If you will be visiting Hong Kong and you wish to try a strange and one of a kind meal, give snake meat soup a try! The snake meat has a texture much like chicken and it is usually cooked with fragrant mushrooms and fresh sliced ginger. In addition, you can purchase snake liquor in Japan. It is snake meat that is steeped in a sealed bottle of liquor until the liquor takes on the flavor of snake meat. Snake blood wine is another offering, and it is made from wine mixed with the freshly spilled blood of a snake.
Believe it or not, in many non-English speaking countries, horse meat is considered a very healthy choice for a meal –even healthier than beef. In Japan, chefs even make sashimi (raw, chilled, sliced meat) from horse meat and it is considered a delicacy. It is sometimes served with a shiso leaf wrapper, and is sometimes prepared ‘BBQ’ style. In Italy, a stew is regularly made from horse meat in the Veneto region. Referred to as pastissada, the recipe includes paprika, wine and horse meat.
Some cultures serve horse mane as a dish. In that case, you are not eating the horse’s hair, but rather the skin from beneath the hair. In Belgium there are many different horse dishes to try, such as horse steak, horse meat tartar, horse sausage and smoked horse. Horse is even served in France with fried potatoes and a side of foie gras.
People in Bolivia take it a step further by grinding up llama and serving it as a traditional dish.
There is a new rice cracker product creating a buzz around the streets of Omachi, Japan. A Digger Wasp lover group (Jibachi Aikokai) has teamed up with a local biscuit maker to create a unique digger wasp rice cracker (Jibachi Senbei).
Elderly wasp hunters lay traps around the nearby countryside to catch the wasps. They are then boiled in water, dried and then added to the rice cracker mix. The mix is then stamped in a hot iron cracker cutter. They’re sold via local markets or at selected gourmet stores.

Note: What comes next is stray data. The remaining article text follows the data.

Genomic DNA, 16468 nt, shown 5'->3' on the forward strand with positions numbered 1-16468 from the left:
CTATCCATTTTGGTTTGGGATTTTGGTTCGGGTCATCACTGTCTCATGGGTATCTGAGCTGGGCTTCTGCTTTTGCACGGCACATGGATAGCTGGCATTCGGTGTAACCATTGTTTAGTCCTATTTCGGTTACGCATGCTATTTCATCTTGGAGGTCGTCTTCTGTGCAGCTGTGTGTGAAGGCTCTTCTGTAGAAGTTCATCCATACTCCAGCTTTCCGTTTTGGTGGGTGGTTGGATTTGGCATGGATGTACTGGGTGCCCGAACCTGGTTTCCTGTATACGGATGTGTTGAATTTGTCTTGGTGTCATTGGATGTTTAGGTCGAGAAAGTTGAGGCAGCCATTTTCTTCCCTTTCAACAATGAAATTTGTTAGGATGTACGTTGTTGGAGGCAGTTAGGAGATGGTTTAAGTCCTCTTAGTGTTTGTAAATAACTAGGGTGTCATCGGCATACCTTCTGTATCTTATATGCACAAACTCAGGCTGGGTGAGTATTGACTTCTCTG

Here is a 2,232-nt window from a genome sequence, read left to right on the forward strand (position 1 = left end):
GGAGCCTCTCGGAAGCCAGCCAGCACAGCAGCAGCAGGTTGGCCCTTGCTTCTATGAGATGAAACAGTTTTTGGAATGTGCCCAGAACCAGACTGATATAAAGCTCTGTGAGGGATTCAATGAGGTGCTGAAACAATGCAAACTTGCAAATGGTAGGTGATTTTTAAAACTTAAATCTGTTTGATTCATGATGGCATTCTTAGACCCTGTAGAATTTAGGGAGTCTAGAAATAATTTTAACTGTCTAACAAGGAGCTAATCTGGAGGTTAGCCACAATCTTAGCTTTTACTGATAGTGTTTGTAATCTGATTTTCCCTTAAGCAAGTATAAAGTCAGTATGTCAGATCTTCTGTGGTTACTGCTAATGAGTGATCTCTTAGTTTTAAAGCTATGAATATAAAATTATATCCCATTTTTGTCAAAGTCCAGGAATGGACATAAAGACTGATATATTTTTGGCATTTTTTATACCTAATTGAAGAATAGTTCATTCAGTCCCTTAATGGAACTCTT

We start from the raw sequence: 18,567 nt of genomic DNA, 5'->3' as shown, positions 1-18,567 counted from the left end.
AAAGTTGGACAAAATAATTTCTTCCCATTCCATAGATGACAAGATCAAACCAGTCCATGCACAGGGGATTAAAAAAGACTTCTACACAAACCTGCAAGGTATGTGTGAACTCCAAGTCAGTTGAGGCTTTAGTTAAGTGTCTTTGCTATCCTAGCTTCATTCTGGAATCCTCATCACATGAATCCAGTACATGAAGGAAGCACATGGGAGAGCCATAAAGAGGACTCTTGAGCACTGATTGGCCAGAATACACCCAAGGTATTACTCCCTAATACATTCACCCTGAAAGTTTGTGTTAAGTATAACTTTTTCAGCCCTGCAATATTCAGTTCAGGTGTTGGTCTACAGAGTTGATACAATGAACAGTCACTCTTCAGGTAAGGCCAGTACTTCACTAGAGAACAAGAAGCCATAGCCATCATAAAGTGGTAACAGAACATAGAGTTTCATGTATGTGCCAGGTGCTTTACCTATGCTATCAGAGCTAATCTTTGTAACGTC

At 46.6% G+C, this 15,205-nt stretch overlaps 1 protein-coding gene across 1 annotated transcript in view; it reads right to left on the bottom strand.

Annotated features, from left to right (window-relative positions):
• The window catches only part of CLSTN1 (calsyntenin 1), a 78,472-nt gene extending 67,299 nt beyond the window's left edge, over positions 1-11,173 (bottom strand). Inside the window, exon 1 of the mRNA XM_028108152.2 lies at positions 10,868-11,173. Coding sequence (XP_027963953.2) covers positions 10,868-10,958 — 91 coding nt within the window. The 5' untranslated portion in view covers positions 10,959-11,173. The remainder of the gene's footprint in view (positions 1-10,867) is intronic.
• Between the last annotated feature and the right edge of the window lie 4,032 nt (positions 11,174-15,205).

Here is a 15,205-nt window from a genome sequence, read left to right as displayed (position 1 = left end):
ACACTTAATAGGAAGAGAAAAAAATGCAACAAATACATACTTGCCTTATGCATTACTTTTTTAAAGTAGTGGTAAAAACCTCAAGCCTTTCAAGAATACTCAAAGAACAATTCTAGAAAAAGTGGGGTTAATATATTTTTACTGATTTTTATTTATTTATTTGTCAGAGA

According to certain sources wasps contain the highest percentage of protein of any edible insect – a whopping 81 percent to be exact! For comparison purposes an average steak contains just 20 percent. Now you know what to order if you’re needing a protein boost!
Heart-shaped watermelons are one of the the latest bizarre innovations to hit the streets of Japan. A farmer called Hiroichi Kimura and his wife are the masterminds behind its creation. It took the couple over three years to create a perfectly heart-shaped watermelon, which they say expresses their love for farming and their feelings towards each other. The watermelons grow into fulsome heart shapes without the aid of special equipment and are not genetically-modified in anyway. They come with a hefty tag price 15,750 yen ($160) each.
You can also buy square, pyramid or even human face shaped watermelons via links on the following website: http://www.crown-melon.com/square_melon.html
This is another dish that is only for the brave hearted. In Tokyo, you can visit Asadachi restaurant for their famed frog sashimi. Asadashi is a restaurant with dishes designed to increase virility. If you order the frog sashimi, you are truly in for an experience. Right before your eyes, the chef will cut into a live frog and will rip its heart out while it is still beating and will then hand it over to you in a pair of chopsticks. Then as you bite into the still beating heart, you can watch the chef turn what once was a frog into a pile of raw frog sashimi (sashimi is raw, sliced seafood). This dish is hard to find, so if you’re sure you wish to try it you will probably have to visit Asadashi or one of the few other restaurants in the world that offer this unique dish.
Japanese cuisine includes some unique and amazing delicacies. One of the most interesting and dangerous dishes in Japanese cooking is Fugu, also known as Blowfish or Puffer Fish. Fugu is extremely poisonous if it is not prepared properly, and can be fatal if ingested. At the present time, only a very select number of chefs are authorized to serve and prepare Fugu. Surprisingly, the government in Tokyo is currently preparing to relax restrictions that permit only licensed and trained chefs to serve Fugu. Continue reading